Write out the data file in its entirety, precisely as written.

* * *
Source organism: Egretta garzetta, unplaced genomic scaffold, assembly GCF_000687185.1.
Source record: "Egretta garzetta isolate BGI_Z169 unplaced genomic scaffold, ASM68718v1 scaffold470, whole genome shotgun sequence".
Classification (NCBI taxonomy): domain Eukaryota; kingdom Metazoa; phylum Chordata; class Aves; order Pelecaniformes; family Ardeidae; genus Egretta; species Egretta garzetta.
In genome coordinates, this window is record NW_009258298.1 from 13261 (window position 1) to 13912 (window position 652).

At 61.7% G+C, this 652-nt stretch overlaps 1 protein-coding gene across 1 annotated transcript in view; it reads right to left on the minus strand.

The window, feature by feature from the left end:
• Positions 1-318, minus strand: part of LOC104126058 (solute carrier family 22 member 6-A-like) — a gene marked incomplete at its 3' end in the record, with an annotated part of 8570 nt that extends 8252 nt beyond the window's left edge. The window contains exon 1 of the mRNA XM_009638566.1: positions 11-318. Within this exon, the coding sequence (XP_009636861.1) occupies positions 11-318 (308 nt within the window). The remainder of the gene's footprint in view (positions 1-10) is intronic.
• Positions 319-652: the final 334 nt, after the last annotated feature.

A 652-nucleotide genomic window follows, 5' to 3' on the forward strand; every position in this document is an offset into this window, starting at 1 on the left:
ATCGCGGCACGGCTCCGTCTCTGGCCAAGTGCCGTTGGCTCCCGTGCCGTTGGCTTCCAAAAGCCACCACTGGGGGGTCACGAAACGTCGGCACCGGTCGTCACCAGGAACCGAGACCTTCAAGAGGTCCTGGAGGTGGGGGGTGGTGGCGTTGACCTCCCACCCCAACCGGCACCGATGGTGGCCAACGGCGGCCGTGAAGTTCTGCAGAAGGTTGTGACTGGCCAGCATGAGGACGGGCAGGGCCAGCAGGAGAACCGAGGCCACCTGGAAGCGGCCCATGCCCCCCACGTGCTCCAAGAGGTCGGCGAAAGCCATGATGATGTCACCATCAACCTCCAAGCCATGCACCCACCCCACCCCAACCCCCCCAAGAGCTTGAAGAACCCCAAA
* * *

Source organism: Egretta garzetta, unplaced genomic scaffold, assembly GCF_000687185.1.
Source record: "Egretta garzetta isolate BGI_Z169 unplaced genomic scaffold, ASM68718v1 scaffold470, whole genome shotgun sequence".
Classification (NCBI taxonomy): domain Eukaryota; kingdom Metazoa; phylum Chordata; class Aves; order Pelecaniformes; family Ardeidae; genus Egretta; species Egretta garzetta.
In genome coordinates, this window is record NW_009258298.1 from 13261 (window position 1) to 13912 (window position 652).

At 61.7% G+C, this 652-nt stretch overlaps 1 protein-coding gene across 1 annotated transcript in view; it reads right to left on the minus strand.

The window, feature by feature from the left end:
• Positions 1-318, minus strand: part of LOC104126058 (solute carrier family 22 member 6-A-like) — a gene marked incomplete at its 3' end in the record, with an annotated part of 8570 nt that extends 8252 nt beyond the window's left edge. The window contains exon 1 of the mRNA XM_009638566.1: positions 11-318. Within this exon, the coding sequence (XP_009636861.1) occupies positions 11-318 (308 nt within the window). The remainder of the gene's footprint in view (positions 1-10) is intronic.
• Positions 319-652: the final 334 nt, after the last annotated feature.

A 652-nucleotide genomic window follows, 5' to 3' on the forward strand; every position in this document is an offset into this window, starting at 1 on the left:
ATCGCGGCACGGCTCCGTCTCTGGCCAAGTGCCGTTGGCTCCCGTGCCGTTGGCTTCCAAAAGCCACCACTGGGGGGTCACGAAACGTCGGCACCGGTCGTCACCAGGAACCGAGACCTTCAAGAGGTCCTGGAGGTGGGGGGTGGTGGCGTTGACCTCCCACCCCAACCGGCACCGATGGTGGCCAACGGCGGCCGTGAAGTTCTGCAGAAGGTTGTGACTGGCCAGCATGAGGACGGGCAGGGCCAGCAGGAGAACCGAGGCCACCTGGAAGCGGCCCATGCCCCCCACGTGCTCCAAGAGGTCGGCGAAAGCCATGATGATGTCACCATCAACCTCCAAGCCATGCACCCACCCCACCCCAACCCCCCCAAGAGCTTGAAGAACCCCAAA